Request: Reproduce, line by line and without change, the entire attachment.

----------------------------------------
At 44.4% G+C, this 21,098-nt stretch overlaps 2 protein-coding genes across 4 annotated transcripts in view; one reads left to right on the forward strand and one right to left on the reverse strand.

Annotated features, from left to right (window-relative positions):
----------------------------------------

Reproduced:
At 44.4% G+C, this 21,098-nt stretch overlaps 2 protein-coding genes across 4 annotated transcripts in view; one reads left to right on the forward strand and one right to left on the reverse strand.

Annotated features, from left to right (window-relative positions):